Male Reproductive System 2010 - Copy

Male Reproductive System 2010 - Copy - 1 Male Reproductive...

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1 Male Reproductive System 2010 The male reproductive system consists of the testes, their associated ducts and accessory glands, and the intromittent organ, the penis. Testis : Each testis is surrounded by dense CT, called the tunica albuginea . On the posterior surface the tunica albuginea is thickened to form the mediastinum testis which gives off CT septae that divide the testis into 200-300 lobules. Each lobule contains 1-4 seminiferous tubules enmeshed in loose CT that contains blood vessels, lymphatics, and nerves. The bulk of testicular tissue is made of these tubules. (The combined length of these seminiferous tubules is nearly 2000 feet, much longer than the Empire State Building is high). Outside the tunica albuginea and covering the tunica albuginea is a serosal (mesothelium) sac, called the tunica vaginalis . (This is really a remnant of the abdominal peritoneum. In the embryo, the testes develop in the abdominal retroperitoneal space near the kidneys and descend to the scrotum before birth). Seminiferous tubules are highly convoluted and they are surrounded by a thick basal lamina (basement membrane). Outside the basal lamina (or, if you wish, underneath the basal lamina) is CT which contains not only fibroblasts but also flattened smooth muscle cells called myoid cells or peritubular contractile cells. Also, within this CT that separates the seminiferous tubules are the interstitial cells of Leydig which produce testosterone. ( See below). The seminiferous tubules are lined by a special stratified epithelium call seminiferous epithelium which consists of two types of cells: the Sertoli or supporting cells and the cells that constitute the spermatogenic line (or sperm cell line ). It is this sperm cell line that creates the stratified appearance. The epithelium contains several stages in the developmental sequence (called spermatogenesis) that leads to mature spermatozoa. The earliest of these cells is the primitive germ cell called the spermatogonium (pl. spermatogonia). At puberty, these spermatogonia begin dividing by mitosis producing more spermatogonia some of which will remain as stem cells and some of which will undergo meiosis to become haploid spermatocytes. The spermatogonia cells rest on the basal lamina. They are relatively small cells with densely stained, round nuclei. Spermatogonia that will undergo meiosis differentiate into primary spermatocytes which are diploid in chromosomes but have 4N of DNA. Primary spermatocytes are larger than the stem cells and their nuclei are filled with clumped chromatin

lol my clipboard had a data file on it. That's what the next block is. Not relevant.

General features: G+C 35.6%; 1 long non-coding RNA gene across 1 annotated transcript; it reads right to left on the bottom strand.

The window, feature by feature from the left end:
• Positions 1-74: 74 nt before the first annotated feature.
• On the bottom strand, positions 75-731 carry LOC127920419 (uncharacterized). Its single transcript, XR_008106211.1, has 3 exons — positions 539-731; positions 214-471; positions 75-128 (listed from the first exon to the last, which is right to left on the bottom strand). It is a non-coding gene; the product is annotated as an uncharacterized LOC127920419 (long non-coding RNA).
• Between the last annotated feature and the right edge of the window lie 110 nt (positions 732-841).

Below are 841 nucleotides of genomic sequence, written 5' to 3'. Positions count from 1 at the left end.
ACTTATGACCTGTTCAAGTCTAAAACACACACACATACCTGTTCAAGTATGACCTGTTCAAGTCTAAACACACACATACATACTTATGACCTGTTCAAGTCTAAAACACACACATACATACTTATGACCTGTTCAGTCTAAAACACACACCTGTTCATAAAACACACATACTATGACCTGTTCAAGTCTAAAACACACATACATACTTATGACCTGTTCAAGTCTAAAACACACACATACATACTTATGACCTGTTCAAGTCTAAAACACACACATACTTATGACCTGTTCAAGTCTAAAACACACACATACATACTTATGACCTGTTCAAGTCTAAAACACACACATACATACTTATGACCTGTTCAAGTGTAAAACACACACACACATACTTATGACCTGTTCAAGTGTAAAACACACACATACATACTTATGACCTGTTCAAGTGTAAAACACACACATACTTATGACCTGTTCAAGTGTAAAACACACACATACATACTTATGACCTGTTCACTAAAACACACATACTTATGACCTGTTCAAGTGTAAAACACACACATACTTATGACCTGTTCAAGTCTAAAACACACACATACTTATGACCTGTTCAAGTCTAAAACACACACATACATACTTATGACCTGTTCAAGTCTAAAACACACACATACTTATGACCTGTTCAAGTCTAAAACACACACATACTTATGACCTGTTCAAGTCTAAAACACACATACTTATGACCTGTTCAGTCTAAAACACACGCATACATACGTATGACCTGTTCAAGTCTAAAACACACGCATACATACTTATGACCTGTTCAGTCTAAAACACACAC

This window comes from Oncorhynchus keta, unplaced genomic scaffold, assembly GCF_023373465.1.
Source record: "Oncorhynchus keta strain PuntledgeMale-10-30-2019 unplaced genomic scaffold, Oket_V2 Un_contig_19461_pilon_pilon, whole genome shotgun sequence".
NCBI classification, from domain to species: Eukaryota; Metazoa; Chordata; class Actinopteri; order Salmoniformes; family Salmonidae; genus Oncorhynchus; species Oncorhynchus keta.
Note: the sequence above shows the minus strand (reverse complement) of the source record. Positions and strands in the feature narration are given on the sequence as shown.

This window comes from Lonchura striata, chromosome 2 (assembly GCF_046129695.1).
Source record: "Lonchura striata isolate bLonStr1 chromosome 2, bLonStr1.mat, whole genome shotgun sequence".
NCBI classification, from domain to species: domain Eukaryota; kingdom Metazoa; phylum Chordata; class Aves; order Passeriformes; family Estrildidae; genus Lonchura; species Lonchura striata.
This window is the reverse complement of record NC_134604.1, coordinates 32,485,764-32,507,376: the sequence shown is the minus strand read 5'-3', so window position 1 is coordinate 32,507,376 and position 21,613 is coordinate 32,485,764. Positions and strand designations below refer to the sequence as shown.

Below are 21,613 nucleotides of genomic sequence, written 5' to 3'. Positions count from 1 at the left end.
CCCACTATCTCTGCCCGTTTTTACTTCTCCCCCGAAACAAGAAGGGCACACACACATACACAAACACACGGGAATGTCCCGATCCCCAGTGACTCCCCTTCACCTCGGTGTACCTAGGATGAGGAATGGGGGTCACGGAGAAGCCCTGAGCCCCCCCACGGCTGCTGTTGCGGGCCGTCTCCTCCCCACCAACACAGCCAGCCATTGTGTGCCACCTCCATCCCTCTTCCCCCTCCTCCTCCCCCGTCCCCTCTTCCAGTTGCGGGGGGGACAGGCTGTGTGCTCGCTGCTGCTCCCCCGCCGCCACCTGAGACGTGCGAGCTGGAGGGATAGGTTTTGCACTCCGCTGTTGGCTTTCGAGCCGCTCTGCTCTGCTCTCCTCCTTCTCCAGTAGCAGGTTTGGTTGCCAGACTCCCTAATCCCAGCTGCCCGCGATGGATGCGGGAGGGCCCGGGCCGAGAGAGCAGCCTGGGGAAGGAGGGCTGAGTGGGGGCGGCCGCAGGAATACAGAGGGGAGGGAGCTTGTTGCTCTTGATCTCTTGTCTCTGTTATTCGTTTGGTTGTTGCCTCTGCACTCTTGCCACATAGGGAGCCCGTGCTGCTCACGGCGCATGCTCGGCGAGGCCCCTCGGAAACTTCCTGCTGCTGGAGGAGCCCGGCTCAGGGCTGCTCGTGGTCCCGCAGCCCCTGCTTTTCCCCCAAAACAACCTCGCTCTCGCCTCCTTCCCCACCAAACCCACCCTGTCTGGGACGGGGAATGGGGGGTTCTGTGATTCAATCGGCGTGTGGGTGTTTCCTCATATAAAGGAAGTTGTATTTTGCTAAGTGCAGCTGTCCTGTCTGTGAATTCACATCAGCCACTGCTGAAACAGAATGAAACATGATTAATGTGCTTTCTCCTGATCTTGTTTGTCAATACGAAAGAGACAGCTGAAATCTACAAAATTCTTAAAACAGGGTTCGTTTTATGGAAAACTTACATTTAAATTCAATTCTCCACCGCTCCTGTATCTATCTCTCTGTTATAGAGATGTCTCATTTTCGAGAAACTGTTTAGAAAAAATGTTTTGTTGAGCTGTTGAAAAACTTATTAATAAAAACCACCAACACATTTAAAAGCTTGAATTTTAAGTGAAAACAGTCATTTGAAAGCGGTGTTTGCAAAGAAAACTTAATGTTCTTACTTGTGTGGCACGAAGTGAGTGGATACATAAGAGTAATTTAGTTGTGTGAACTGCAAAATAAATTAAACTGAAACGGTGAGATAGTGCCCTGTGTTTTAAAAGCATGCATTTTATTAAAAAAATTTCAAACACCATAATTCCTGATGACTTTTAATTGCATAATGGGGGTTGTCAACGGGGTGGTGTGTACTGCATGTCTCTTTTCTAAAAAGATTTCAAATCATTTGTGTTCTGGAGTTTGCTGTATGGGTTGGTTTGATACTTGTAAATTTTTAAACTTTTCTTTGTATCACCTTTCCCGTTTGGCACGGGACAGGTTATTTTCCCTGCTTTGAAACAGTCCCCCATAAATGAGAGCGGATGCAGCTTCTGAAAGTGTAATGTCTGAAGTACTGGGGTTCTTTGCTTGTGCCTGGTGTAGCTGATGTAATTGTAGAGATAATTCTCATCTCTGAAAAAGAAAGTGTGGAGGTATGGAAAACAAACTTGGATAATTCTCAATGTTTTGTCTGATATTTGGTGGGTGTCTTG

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2 as they are in various stages of meiosis. (In human males, prophase I lasts about 22 days, so most of the cells we see in the seminiferous tubules will be primary spermatocytes. At the completion of meiosis I, secondary spermatocytes are formed which are haploid in chromosome number and 2N in DNA. (Remember anaphase I reduces the chromosome number to haploid, but the chromosomes still consist of two sister chromatids, hence 2N in
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This note was uploaded on 11/08/2011 for the course SCIENCE 3254 taught by Professor Dr.shoupe during the Spring '11 term at Fort Valley State University .

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Male Reproductive System 2010 - Copy - 1 Male Reproductive...

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